I was in the bedroom, sobbing into a pillow to muffle the sounds.
I told myself over and over again, “Be brave. Come on! You gotta be brave.”
But I didn’t feel brave. I felt terrified. My relationship was falling apart, and I didn’t know what to do.
Years later, I looked back on that moment and understood its significance. Had I listened to that small, scared voice inside, I might not have continued with an increasingly toxic relationship.
But instead of listening to my gut, which giving me unmistakable danger signals, I listened to my head, which told me not to be so stupid.
Where did I get this idea that I had to be brave?
Why were those the words I used to reassure myself when I was terrified and alone?
If you’ve ever been in a situation like that, where your life was falling apart around you and you had no idea what to do, you may have spoken similar words to yourself.
Buck up. Don’t be such a wuss. You can do this. Hang in there. It’ll get better.
Your intention was to reassure yourself, but the effect was to drive your feelings of fear underground. You weren’t making yourself feel better; you were shaming yourself for having those frightened feelings.
Feelings are our teachers, not a sign of weakness. Hiding them doesn’t make you stronger; it makes you more brittle.
Maybe you, like me, grew up in a family environment where being tough was considered a virtue. Especially if you were a sensitive kid, you were shamed for having intense feelings. You were made to believe that adults kept their emotions under control. It was improper to act wildly happy or unbearably sad.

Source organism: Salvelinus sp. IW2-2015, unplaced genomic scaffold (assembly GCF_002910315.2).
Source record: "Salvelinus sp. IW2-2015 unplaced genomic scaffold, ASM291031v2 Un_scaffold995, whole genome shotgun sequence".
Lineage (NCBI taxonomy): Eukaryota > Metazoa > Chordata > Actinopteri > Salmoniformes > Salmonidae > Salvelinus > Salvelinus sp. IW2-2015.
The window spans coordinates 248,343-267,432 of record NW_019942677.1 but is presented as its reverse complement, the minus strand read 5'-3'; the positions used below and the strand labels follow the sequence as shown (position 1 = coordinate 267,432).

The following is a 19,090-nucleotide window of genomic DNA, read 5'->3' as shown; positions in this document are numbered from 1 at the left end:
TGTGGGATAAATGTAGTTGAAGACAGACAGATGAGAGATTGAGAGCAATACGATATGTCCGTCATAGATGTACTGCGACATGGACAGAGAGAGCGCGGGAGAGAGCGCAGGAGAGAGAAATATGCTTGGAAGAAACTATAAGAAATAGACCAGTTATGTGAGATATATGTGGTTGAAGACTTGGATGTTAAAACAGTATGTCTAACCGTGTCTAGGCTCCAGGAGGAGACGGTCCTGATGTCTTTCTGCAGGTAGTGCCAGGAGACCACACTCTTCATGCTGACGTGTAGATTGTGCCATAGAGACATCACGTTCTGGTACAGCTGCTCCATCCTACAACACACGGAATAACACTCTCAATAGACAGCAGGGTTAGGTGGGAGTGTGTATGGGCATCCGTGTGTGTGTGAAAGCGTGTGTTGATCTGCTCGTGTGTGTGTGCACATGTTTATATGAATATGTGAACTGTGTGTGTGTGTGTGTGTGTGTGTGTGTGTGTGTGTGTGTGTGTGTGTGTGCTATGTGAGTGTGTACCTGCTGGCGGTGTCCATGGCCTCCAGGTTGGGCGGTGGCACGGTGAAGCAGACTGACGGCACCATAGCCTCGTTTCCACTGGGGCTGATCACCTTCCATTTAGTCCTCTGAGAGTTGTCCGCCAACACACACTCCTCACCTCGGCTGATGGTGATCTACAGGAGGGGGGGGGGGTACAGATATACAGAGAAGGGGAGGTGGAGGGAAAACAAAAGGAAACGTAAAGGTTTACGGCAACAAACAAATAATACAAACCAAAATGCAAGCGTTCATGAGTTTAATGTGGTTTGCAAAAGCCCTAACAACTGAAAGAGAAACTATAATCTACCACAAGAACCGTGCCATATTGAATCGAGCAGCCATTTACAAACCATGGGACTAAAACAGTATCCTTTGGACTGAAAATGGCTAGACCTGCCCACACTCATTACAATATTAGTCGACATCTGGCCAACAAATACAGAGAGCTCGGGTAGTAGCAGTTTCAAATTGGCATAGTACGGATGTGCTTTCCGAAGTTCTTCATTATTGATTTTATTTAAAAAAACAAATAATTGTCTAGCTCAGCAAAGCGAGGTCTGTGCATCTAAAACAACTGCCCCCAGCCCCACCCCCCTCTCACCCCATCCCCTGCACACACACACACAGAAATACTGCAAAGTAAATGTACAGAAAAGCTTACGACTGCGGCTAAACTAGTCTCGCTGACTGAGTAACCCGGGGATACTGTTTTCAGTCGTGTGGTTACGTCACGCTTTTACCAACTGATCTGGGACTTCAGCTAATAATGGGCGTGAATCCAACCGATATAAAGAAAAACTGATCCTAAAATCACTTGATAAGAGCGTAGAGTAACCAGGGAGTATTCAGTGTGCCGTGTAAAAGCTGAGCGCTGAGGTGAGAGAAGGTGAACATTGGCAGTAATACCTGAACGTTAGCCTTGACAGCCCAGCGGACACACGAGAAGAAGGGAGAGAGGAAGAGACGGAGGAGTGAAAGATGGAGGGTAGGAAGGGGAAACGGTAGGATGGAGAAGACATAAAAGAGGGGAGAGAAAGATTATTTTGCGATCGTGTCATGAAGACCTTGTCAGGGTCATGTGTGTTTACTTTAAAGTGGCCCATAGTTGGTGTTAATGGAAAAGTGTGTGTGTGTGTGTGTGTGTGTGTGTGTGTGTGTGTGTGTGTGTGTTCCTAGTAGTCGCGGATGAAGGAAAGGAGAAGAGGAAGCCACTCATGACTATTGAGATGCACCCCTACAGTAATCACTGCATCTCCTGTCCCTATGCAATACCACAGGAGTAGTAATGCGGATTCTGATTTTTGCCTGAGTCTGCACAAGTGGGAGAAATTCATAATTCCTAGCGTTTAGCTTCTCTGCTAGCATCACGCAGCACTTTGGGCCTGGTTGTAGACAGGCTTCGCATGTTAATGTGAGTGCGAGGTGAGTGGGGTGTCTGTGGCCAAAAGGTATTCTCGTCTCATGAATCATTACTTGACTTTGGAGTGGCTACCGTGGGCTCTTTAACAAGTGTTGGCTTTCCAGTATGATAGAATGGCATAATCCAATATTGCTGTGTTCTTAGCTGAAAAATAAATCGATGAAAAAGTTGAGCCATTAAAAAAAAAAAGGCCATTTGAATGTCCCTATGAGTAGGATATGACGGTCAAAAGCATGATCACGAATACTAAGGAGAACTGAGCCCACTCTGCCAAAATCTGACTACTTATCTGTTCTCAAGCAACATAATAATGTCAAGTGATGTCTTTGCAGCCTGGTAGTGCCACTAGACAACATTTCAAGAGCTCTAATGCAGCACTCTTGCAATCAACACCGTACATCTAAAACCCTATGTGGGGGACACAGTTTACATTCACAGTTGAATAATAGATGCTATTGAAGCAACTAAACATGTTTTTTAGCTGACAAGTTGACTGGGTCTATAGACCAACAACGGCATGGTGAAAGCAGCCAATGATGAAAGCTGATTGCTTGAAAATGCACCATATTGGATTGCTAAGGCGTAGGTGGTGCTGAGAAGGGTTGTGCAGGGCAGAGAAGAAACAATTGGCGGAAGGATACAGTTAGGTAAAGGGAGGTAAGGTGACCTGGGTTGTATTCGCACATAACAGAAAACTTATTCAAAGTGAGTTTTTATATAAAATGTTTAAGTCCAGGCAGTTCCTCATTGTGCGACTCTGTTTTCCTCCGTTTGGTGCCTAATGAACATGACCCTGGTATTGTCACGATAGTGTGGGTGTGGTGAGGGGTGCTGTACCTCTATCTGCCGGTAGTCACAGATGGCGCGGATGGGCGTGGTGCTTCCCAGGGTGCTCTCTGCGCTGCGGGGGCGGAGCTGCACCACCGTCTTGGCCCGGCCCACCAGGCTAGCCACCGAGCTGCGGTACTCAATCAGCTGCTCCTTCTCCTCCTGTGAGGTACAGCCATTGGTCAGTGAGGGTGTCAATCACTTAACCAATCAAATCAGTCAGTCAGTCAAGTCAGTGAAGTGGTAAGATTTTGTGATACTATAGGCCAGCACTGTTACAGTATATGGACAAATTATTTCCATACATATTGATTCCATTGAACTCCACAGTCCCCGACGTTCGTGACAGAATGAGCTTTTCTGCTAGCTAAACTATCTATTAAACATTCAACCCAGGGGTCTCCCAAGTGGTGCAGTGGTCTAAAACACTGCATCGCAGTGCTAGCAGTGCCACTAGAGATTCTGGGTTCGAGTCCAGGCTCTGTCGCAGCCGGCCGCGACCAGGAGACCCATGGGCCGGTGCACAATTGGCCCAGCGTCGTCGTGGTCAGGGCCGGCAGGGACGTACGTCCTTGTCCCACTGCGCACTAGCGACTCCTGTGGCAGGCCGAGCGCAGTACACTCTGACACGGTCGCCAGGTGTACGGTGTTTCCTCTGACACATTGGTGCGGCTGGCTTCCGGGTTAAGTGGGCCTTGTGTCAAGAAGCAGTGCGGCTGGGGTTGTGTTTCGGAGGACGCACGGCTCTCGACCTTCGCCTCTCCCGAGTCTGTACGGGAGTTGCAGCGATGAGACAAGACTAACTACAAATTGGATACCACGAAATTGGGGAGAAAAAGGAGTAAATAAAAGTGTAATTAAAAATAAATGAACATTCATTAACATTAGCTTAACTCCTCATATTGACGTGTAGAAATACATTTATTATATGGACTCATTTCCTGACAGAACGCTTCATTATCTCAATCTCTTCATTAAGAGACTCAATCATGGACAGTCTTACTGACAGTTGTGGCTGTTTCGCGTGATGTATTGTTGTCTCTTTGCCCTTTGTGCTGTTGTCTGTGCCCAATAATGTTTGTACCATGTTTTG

All you knew was that it was important to be brave. Bravery meant not crying over a bonked knee or a cruel word. Bravery meant shoving those feelings of discomfort away and making yourself do something even if everything inside you was screaming, “No!!!”
That belief set you up for a life in which you ignored your intuition. You did things you didn’t want to do. You told yourself that everyone does stuff they don’t want to do. When something inside you balked, you felt ashamed. Those feelings of resistance were proof that you weren’t yet the adult you were supposed to be.
And if someone told you that it was okay to feel scared, it was okay to break down, it was okay to sob without hiding the tears, you stepped far away from them. Absolutely not. It’s not okay to feel that way. Because if you let yourself feel your feelings, who knows what might happen? You might not be able to get to work in the morning. You might let everyone down. You might ruin your life.
And so you soldiered on. You bucked up. You were brave.
But here’s the question I wished I’d have asked myself: “What if things don’t get better?”
What if you’re brave and soldier on … and nothing changes? Can you keep going on like this forever? What toll is that going to take on you?
When soldiers on the front line of war told themselves to be brave, they marched straight ahead into the jaws of death. They pushed down their legitimate fear, fear warned them of their doom. We can admire that. We can honor their sacrifice. But we can’t bring those lives back.
When you feel terrified that your relationship is falling apart, what do you think would happen if you told that little voice inside, “I’m here to listen“? What if you asked it, “What are you afraid of?” What if you looked for someone you could talk to about those feelings instead of feeling ashamed of them?
If you need someone to talk to, I urge you to reach out to a counselor or therapist, someone who’s trained in offering support in crisis situations.